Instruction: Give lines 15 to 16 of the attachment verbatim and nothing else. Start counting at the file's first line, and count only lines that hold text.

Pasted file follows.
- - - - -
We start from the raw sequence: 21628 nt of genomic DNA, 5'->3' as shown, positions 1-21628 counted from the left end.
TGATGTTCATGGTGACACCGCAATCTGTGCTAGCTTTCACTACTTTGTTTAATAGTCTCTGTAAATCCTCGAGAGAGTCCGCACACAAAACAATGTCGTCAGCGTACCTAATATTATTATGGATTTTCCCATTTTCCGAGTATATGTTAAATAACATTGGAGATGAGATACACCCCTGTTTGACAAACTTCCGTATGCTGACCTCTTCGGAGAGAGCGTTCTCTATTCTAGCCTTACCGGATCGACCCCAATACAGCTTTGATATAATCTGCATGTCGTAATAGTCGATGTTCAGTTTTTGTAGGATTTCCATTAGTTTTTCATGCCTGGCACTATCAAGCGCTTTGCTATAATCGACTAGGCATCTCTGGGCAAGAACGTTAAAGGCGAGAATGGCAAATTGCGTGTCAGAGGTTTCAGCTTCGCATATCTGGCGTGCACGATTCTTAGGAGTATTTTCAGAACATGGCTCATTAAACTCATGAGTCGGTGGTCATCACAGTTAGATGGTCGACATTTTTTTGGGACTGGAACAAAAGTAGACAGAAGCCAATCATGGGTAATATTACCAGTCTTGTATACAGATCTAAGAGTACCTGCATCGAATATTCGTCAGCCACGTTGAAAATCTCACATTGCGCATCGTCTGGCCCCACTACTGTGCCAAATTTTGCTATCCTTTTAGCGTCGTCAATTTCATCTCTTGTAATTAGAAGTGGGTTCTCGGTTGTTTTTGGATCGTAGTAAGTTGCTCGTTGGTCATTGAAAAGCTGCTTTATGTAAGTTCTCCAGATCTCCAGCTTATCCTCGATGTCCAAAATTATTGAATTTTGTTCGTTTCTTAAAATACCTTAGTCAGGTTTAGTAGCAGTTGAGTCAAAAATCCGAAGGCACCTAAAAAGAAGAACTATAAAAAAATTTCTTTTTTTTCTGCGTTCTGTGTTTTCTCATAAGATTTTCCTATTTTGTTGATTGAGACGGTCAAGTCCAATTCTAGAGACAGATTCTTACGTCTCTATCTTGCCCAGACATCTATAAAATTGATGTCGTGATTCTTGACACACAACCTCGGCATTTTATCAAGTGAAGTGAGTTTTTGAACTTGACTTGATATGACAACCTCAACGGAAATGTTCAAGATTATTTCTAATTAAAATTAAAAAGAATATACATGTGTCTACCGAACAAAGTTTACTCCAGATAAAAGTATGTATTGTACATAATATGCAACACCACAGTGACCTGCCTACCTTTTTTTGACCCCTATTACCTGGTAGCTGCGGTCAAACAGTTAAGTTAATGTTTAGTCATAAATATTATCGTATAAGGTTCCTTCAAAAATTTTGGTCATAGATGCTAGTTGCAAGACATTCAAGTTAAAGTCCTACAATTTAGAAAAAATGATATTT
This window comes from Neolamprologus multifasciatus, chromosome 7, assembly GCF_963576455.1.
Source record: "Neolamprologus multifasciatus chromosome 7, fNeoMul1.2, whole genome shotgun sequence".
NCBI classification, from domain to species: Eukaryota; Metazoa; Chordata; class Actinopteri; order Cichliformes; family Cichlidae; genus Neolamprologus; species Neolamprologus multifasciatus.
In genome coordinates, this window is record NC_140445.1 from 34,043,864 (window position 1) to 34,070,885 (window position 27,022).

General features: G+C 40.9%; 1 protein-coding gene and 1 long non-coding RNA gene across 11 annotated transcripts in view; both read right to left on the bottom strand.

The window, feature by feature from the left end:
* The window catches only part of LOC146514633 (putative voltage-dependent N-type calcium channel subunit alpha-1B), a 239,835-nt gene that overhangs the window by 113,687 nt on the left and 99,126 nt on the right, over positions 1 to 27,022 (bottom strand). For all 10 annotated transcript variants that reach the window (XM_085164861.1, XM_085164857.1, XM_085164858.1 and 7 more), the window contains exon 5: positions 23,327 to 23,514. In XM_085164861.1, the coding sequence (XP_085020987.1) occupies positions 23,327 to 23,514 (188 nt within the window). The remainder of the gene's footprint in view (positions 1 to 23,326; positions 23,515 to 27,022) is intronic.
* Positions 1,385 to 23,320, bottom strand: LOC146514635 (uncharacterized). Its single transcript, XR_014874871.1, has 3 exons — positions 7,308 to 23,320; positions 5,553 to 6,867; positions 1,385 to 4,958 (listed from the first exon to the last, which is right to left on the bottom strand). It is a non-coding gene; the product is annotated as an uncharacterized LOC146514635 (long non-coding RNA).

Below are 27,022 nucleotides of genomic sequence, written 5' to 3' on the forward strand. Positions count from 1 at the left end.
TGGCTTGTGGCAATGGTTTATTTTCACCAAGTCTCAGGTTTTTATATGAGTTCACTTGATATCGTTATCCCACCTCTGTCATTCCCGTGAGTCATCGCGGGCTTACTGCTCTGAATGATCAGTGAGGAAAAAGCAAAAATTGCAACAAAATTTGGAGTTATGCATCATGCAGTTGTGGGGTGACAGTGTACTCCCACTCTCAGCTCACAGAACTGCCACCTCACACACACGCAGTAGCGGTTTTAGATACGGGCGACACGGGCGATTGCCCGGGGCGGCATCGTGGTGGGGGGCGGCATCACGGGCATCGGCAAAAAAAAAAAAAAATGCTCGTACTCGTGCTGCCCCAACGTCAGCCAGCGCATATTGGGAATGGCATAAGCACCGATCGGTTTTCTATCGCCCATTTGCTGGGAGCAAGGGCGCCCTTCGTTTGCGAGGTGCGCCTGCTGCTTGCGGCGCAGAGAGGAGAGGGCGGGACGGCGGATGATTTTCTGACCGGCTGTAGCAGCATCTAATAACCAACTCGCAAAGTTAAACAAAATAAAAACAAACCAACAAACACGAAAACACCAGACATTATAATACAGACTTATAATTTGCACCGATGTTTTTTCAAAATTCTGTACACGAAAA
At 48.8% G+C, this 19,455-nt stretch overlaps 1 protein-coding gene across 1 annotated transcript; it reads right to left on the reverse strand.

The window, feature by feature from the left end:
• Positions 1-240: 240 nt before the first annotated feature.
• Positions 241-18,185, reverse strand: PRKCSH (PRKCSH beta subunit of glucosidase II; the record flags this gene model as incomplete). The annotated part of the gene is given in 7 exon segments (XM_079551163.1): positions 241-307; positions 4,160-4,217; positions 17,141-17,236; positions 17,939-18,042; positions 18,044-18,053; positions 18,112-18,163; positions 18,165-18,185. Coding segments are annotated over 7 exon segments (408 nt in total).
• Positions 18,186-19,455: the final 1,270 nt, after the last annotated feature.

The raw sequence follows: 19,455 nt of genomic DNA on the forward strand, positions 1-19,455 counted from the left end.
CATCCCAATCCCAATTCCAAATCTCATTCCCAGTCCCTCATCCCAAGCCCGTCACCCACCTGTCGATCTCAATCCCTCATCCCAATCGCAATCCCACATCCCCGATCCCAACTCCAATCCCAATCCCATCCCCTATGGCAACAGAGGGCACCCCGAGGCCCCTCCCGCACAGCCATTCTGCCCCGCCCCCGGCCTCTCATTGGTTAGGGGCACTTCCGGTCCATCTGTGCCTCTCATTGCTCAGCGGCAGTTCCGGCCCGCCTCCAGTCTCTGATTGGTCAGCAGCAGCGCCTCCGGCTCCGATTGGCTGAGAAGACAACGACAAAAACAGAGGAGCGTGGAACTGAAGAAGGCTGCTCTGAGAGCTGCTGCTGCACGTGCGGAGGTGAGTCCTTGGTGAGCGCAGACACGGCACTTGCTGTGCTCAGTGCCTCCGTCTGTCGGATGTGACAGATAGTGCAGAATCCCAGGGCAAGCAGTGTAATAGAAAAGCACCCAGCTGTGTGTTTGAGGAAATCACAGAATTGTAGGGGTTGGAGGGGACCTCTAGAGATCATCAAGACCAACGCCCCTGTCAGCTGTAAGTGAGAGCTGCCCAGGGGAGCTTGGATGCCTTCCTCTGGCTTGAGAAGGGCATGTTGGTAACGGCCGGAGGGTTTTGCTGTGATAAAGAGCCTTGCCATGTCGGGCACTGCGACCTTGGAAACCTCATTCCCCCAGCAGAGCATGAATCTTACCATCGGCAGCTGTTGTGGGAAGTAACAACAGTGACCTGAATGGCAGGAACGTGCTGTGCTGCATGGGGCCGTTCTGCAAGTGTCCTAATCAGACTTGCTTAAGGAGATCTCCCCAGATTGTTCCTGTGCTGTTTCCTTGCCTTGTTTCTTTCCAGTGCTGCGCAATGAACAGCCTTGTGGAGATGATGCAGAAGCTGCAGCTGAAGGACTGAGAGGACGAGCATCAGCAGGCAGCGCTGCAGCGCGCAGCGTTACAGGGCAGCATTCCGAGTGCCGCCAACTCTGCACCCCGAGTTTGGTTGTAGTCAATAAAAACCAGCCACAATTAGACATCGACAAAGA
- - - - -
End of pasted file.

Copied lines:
• Positions 1-240: 240 nt before the first annotated feature.
• Positions 241-18,185, reverse strand: PRKCSH (PRKCSH beta subunit of glucosidase II; the record flags this gene model as incomplete). The annotated part of the gene is given in 7 exon segments (XM_079551163.1): positions 241-307; positions 4,160-4,217; positions 17,141-17,236; positions 17,939-18,042; positions 18,044-18,053; positions 18,112-18,163; positions 18,165-18,185. Coding segments are annotated over 7 exon segments (408 nt in total).